Amy Sprague, daughter of Duane and Lisa Sprague, and Breeanna Hickks, daughter of Mindy Hicks, have been recognized as the top seniors at North Hopkins High School.
Five years ago, they were the top two students in their class in junior high, Hicks as valedictorian and Sprague salutatorian. Throughout high school their GPAs continued to be close.
Over the years, a rivalry developed between the two, but a friendly one, as each encouraged and challenged the other to do her best in and outside of class.
“We knew that we were gonna be pretty close,” Sprague said of their final rankings this year.
“I just don’t think we knew it was going to be that close. I was just like, oh I bet we’re going to be a point or so off. But, when she told me, I was like, that’s crazy,” said Hicks
And close they were. Only 0.001 of a point determined which would be valedictorian and which salutatorian of North Hopkins High School Class of 2019.
But, when all was said and done, Sprague’s final GPA was 5.155, making her this year’s top ranking student, and Hicks the second ranking student with a 5.154 GPA.
didn’t bother this year’s North Hopkins High School valedictorian and
Both have been admitted to the Honors College at Texas A&M University-Commerce, where they will room together and, while pursuing different career paths, continue to challenge each other to reach harder and do her best.
Sprague plans earn a master of science in nursing, then work a few yeas as a nurse practitioner until she can apply to Doctors Without Borders.
The NHHS valedictorian said she learned of the organization a few years ago and views it as “such a great opportunity to go and serve the other people, people around the world.”
Sprague already has head start on college, having just received an associates of science degree from Paris Junior College. She said she her mom sat down one day to talk and decided she’d take advantage of the college courses offered while attending high school. She continued each year to take more classes and was able to graduate last week.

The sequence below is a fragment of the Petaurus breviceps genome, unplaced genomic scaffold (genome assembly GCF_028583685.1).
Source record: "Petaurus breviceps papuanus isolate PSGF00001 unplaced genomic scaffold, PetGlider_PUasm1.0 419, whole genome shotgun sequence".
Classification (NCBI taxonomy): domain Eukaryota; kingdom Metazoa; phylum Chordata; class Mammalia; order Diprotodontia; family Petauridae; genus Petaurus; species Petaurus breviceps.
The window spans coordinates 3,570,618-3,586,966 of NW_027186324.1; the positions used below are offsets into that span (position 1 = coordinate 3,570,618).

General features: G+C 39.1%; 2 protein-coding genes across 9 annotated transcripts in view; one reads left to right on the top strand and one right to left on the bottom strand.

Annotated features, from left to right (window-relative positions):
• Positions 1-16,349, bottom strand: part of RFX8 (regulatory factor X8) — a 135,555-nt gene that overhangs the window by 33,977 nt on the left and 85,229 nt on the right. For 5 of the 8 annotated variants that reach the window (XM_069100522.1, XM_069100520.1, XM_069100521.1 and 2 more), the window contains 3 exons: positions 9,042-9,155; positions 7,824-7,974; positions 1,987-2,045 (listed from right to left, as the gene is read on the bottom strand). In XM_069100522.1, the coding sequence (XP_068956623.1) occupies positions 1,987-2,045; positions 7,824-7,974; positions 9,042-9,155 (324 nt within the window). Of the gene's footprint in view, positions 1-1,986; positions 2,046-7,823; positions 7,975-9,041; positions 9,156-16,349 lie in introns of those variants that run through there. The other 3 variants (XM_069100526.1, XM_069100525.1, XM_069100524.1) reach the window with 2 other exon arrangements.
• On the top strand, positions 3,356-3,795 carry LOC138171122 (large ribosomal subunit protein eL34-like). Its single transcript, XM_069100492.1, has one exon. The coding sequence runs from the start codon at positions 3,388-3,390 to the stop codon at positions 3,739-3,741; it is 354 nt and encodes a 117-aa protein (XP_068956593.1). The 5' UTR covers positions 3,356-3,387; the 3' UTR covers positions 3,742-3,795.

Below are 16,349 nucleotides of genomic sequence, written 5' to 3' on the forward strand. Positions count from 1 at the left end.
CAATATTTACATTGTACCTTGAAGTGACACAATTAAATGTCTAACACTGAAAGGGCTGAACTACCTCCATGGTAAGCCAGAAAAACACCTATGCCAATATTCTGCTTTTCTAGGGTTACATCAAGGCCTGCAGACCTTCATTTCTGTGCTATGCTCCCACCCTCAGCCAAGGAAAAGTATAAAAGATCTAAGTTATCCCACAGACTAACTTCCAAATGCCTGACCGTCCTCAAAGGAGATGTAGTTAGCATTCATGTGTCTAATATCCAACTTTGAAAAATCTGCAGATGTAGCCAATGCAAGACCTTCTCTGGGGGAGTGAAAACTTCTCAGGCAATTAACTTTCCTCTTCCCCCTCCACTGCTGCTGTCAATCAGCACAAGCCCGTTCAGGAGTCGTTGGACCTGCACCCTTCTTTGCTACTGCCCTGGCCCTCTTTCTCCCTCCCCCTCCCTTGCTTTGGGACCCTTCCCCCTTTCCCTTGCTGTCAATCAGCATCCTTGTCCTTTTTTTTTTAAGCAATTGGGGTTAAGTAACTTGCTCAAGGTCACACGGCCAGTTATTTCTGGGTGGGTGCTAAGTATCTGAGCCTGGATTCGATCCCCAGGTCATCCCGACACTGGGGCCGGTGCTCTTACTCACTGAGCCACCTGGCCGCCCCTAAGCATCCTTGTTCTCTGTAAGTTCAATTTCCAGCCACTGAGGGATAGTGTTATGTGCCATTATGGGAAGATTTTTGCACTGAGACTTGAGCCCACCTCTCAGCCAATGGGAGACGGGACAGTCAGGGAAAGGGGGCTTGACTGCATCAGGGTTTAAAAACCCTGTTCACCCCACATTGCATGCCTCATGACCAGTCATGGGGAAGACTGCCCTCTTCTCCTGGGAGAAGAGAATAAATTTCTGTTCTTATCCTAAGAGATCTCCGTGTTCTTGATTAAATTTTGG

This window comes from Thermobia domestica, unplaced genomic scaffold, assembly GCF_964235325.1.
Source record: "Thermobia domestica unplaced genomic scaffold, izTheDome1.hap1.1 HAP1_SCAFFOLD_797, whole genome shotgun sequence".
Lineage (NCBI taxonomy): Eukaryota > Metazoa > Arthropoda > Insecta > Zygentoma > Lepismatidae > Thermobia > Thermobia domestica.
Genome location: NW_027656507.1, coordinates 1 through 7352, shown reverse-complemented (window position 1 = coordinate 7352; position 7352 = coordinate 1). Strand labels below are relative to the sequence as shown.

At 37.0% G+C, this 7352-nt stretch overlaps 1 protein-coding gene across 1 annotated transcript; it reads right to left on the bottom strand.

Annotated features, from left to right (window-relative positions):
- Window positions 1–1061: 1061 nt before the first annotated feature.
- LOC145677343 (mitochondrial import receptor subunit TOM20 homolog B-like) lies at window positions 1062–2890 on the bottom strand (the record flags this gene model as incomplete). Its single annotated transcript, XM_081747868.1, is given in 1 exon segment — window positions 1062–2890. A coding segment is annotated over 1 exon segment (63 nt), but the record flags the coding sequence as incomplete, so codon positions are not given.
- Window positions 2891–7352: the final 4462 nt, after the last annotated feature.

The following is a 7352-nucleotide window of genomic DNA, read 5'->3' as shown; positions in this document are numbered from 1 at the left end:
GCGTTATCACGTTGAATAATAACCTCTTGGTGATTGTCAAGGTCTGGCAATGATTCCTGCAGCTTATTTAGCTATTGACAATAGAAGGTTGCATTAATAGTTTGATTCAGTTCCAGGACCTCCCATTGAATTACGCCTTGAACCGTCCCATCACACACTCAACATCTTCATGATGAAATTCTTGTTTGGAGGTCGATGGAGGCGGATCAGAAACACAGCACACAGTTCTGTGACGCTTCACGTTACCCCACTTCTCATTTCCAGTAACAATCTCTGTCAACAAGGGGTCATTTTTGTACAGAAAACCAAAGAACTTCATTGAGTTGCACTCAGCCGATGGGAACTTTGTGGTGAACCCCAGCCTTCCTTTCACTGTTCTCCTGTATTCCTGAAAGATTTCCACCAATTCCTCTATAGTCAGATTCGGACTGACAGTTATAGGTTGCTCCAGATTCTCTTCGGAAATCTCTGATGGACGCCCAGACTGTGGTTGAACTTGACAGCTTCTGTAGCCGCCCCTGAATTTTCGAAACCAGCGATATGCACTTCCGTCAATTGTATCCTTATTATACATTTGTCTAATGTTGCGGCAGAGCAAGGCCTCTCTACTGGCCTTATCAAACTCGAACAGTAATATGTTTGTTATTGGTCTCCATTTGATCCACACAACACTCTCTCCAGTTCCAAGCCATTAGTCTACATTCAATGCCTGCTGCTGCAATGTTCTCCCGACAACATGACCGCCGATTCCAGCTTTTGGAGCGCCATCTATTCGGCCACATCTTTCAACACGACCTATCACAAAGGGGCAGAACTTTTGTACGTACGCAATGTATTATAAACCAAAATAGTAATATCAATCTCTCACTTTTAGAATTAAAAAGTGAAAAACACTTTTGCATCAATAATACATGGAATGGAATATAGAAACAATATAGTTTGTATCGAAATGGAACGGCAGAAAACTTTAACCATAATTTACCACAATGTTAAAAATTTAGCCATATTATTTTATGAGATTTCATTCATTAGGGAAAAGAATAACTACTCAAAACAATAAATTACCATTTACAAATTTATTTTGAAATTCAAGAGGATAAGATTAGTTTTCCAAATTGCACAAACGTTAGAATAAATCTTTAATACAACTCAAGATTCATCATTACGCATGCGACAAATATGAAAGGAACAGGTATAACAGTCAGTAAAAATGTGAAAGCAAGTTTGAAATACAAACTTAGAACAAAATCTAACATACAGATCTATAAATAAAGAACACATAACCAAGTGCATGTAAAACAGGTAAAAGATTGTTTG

In addition to having her first year of tuition paid for being the top student, and other tuition and fees covered through the Honors College, Sprague also was awarded a $32,000 Bright Star Scholarship from the John and Deborah Gillis Foundation, payable in increments of $4,000 a semester up to $8,000 a year for four continuous years.
Hicks will plans to major in theater arts and minor in English, with a goal of becoming an high school teacher.
“I had several teachers in high school that really helped me find what I want to do, and I want to do that for other students,” Hicks said.
She’s been passionate about theater since she, her mom and cousins began getting together to attend “big Broadway shows in Dallas” when she was younger. When given the option to participate in theater in school, she knew it was something she wanted to do.
“It’s so much fun, because for a little bit you get to be somebody else, you get to wear cool clothes and you get to do things you would never get to do in your daily life. So, it’s just really fun to get to escape for a little bit,” Hicks said.
She said she has participated in One Act Play since seventh grade. Over the last two years, she’s earned accolades for her acting. He junior year she earned Best Actress at District and was named an Honorable Mention All Star Cast member at Bi-District OAP competition. This year, she was named to the All Star Cast at District and Honorable Mention at Bi-District.
In addition to the benefits awarded with the Honors College, Hicks also will receive a couple of other awards as well.
As the 2017-18 Hopkins County Fall Festival Cover Girl, Hicks will receive a $1,000 scholarship to apply toward her education.
She said being the Cover Girl, serving the community, attending ribbon cuttings and other social events has been a fun experience. It proved to be a good way to learn a more about Sulphur Springs, was a great opportunity to meet many people in the community. Competing in the contest and being the Cover Girl also helped her gain more confidence in herself while representing the community.
Hicks was notified last week she also will be the recipient of an Alliance Bank scholarship as well.
Sprague says she’s attended North Hopkins ISD since second grade, while Hicks has attended her entire educational career so far.